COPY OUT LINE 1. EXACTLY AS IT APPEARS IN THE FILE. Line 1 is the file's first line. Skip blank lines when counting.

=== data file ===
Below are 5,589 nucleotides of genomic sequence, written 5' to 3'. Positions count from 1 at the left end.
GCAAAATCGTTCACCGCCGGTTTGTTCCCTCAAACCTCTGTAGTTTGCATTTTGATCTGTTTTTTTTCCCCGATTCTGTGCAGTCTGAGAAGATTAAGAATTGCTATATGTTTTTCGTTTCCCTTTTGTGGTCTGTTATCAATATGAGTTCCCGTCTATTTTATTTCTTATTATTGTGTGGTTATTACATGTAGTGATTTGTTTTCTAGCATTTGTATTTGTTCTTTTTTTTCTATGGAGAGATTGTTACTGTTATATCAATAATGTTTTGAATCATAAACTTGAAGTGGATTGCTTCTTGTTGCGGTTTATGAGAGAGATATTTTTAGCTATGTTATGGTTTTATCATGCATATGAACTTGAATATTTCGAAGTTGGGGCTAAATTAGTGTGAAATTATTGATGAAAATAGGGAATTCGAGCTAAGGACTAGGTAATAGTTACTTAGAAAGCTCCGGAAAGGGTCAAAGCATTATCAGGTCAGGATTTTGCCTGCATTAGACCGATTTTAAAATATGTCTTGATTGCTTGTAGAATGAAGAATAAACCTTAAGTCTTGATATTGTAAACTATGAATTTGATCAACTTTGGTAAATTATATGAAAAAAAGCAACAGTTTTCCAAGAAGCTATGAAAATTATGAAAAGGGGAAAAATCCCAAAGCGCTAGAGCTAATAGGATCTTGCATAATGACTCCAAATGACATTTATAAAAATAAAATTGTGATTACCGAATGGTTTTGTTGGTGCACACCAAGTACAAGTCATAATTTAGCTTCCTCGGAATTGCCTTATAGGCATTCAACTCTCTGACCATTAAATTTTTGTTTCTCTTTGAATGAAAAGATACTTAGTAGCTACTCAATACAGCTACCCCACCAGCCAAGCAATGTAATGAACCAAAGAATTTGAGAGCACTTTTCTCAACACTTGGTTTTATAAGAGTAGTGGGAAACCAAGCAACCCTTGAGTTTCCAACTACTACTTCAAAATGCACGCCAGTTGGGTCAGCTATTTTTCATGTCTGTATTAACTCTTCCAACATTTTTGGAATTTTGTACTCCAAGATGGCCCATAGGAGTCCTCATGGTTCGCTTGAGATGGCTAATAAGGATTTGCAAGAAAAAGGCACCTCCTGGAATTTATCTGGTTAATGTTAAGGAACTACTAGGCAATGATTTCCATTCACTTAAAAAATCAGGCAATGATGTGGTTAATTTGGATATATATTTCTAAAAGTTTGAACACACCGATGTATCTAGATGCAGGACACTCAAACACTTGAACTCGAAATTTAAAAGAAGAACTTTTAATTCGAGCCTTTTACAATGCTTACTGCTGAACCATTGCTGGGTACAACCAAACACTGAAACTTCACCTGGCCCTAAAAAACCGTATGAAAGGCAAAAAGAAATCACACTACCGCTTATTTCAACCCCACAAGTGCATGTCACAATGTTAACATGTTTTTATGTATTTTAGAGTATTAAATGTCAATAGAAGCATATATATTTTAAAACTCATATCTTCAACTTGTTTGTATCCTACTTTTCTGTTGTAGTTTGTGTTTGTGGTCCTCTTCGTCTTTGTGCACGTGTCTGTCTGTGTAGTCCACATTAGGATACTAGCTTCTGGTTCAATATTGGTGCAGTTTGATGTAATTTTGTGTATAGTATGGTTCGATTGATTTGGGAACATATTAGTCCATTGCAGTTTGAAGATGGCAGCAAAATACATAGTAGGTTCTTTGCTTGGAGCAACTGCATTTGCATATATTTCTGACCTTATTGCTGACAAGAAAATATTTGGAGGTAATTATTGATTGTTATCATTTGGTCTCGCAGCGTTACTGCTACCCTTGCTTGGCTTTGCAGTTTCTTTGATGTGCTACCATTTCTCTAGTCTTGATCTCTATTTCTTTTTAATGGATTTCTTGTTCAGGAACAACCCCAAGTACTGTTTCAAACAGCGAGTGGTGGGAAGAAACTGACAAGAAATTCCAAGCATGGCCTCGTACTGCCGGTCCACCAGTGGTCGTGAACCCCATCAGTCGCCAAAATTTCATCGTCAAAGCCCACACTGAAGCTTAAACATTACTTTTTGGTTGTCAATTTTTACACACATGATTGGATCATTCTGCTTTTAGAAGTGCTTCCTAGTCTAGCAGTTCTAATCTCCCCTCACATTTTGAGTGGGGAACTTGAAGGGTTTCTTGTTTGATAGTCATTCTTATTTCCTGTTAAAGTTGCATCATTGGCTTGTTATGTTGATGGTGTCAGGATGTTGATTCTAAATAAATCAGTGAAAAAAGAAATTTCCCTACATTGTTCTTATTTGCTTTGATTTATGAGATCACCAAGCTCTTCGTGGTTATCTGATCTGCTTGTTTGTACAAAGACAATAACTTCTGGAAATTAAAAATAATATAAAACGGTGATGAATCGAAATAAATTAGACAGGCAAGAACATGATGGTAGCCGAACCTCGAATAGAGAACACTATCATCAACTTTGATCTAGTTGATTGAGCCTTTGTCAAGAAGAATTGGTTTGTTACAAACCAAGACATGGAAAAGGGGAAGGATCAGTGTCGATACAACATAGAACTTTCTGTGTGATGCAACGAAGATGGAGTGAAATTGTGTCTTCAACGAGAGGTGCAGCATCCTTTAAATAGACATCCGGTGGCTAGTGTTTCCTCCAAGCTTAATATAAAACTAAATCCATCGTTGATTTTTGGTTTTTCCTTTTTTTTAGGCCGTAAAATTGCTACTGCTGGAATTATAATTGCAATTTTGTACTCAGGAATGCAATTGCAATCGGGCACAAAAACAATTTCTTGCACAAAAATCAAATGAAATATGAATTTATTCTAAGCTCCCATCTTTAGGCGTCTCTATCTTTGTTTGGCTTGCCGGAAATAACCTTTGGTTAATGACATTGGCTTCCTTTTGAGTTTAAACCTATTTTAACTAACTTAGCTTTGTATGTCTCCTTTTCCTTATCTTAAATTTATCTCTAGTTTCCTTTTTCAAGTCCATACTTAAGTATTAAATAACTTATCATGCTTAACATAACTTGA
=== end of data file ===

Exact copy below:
Below are 5,589 nucleotides of genomic sequence, written 5' to 3'. Positions count from 1 at the left end.